For such a short time to have passed, this is a bit of a risk for me.  I would look foolish if a year or two or ten from now I reflected again on Under the Skin and felt it did not warrant a 10 rating.  It is a testament to how strongly I feel about the movie that I’m placing the 10/10 label on it so soon.

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Under the Skin - Come to Me

If you read my original review, understand that my analogy to a cross between Holy Motors and Eraserhead, though still valid, is no longer the way I would couch a discussion of Under the Skin.  That was my best effort at wrapping my head around this extraordinary film, of digesting it immediately upon consumption.  My understanding of the film has deepened since then, and I realize now that it demands to be dealt with strictly on its own.  It is so unique that comparison to other movies is not particularly useful to gain an understanding of it, except as an academic exercise.

But indulge me for a moment while I contradict myself.  In a state that was half waking and half sleeping, another comparison came to me: 2001: A Space Odyssey.  Based on Under the Skin, the filmmaker Jonathan Glazer has been compared by at least one critic to Stanley Kubrick.  There are a couple visuals that bring to mind 2001; I cite examples below.

But beyond the obvious, Under the Skin may be seen as an incredible twist on 2001, and here it is: in 2001, we had the monolith.  But here, the girl is the monolith.  Under the Skin - monolith text block 2Her body — whatever that exactly is, her charming ways, her black pool, her entire alien presence.  The monolith has returned to earth, but it has folded in on itself and become this very human, and simultaneously very alien sexual being.  The blackness, the void — all the abstract and mystical bounds of humanity represented by the monolith of 2001 are now embodied with this young woman.  Instead of the monolith as something seen from afar, and hesitantly approached for a closer glimpse or a touch, it has now become something you enter, something that envelops you.

Now mind you, I don’t believe Glazer or the novelist Michel Faber had 2001 in mind at all when composing Under the Skin.  But you can tell that this movie has fired up a lot of synapses in my brain.  Know too that the whole idea of an interpretation of Under the Skin as a greatly distorted retelling of 2001 is but one point of discussion, not a way to contain, define or delineate it in any way.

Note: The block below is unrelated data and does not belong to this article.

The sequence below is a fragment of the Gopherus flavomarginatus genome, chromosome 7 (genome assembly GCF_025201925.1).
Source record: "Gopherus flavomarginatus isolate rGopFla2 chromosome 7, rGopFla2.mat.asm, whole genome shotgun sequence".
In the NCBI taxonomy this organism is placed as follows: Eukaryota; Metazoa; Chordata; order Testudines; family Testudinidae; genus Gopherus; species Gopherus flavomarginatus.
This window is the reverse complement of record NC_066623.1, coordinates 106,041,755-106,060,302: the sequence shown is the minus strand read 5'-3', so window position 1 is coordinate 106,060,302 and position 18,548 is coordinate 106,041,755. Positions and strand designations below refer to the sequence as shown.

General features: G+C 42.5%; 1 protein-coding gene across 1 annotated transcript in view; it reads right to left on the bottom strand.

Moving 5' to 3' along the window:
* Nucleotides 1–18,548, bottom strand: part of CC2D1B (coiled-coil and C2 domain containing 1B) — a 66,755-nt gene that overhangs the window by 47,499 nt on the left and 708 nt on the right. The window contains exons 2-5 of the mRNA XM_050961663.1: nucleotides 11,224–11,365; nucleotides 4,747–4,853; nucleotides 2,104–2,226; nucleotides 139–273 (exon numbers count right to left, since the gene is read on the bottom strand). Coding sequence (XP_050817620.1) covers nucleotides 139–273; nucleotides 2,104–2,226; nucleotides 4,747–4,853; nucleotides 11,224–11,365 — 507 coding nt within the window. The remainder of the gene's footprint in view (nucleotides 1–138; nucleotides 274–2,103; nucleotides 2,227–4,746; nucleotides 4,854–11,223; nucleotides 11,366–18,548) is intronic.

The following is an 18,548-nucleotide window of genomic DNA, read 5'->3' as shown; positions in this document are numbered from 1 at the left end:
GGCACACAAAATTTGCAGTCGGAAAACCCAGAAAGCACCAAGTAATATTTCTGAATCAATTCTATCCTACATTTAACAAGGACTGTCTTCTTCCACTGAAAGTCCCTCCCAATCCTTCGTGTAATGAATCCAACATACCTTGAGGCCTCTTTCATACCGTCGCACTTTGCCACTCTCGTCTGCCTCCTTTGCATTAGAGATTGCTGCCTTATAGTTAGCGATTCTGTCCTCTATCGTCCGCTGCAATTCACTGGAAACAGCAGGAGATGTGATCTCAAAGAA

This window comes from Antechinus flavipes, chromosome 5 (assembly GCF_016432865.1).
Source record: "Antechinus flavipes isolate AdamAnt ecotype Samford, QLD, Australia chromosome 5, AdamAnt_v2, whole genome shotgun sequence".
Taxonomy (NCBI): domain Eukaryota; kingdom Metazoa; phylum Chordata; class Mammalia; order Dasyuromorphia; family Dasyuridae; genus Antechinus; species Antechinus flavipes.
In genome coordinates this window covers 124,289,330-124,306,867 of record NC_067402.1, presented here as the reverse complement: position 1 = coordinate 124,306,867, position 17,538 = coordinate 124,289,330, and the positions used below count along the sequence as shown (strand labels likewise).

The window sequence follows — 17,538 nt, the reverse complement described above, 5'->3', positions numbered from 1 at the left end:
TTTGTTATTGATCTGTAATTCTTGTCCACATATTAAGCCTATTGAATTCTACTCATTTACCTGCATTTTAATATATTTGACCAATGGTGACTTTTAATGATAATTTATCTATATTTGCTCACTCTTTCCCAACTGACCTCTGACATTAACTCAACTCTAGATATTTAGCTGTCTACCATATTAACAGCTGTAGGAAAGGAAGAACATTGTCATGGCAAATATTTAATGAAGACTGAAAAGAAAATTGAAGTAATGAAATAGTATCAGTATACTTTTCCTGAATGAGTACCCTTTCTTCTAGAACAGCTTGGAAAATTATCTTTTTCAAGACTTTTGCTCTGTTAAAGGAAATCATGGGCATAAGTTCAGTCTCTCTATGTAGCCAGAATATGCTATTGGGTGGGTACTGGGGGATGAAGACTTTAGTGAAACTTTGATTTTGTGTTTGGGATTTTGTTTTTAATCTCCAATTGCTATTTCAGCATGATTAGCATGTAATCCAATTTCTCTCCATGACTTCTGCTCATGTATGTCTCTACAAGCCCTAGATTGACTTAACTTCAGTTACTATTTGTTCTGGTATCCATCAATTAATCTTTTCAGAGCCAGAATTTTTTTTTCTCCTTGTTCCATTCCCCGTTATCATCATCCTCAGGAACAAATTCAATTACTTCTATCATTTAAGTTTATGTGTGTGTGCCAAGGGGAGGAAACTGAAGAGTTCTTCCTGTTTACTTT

Continued analysis, discussion and debate are often the fruits of a masterwork.

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This is one of those rare moments when a movie can just knock you over the head and flatten you.  Under the Skin operates on different levels: as a mystery, as a tale of survival, and as an exploration of sexuality and humanity.  Its profound depth is reinforced by its haunting, aptly-science fiction score and a darkened Scottish setting.  Just phenomenal.

With a movie this great, it doesn’t matter much to me what other critics are saying, but the high praise it has received is, I admit, reassuring.  Check out the official site and its culling of criticism — what might be hyperbole for a lesser film is anything but for this one.

But there were some negative reactions, among both professional critics and amateurs.  On Amazon, it only has a 2 1/2 out of 5 star rating.  A typical review:

A very beautifully photographed, but very odd film. Director was clearly a fan of Kubrick. Long, slow scenes with not much going on. Not appropriate for younger viewers and people that enjoy a faster pace.

Now I normally am not interested in citing dissent, but I have a point to make.  People who did not like this movie all have one thing in common: they just didn’t get it.  It went way over their head.  And I get that.  That’s the first level I mentioned: a mystery.  A mystery for the viewer to figure out.  Only then do the other two levels reveal themselves — that of  the survival adventure of the “lioness on the prowl”, as Scarlett Johansson put it, and then that of an exploration into human sexuality.

Under the Skin - depth text blockSo my point here is the fact that so many people did not like it does not indicate weakness or a lack of quality, but exactly the opposite.  A lot of people will be out of their depth with Under the Skin, and will not be able to get anything out of it.  As I said, I get that.  I had my hands full trying to comprehend this movie as I sat through it.  But if you can grasp it at all, it will stay with you.  You’ll be able to attain your own ways of understanding it.  And like any truly great art, its greatness will only expand from there.

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iTunes extras graphicLest I forget to mention, there are now iTunes Extras available when you purchase the movie from Apple — this, and the upgrade to a 10 rating, constituted my original impetus for this post before I decided I had a helluva lot more to say.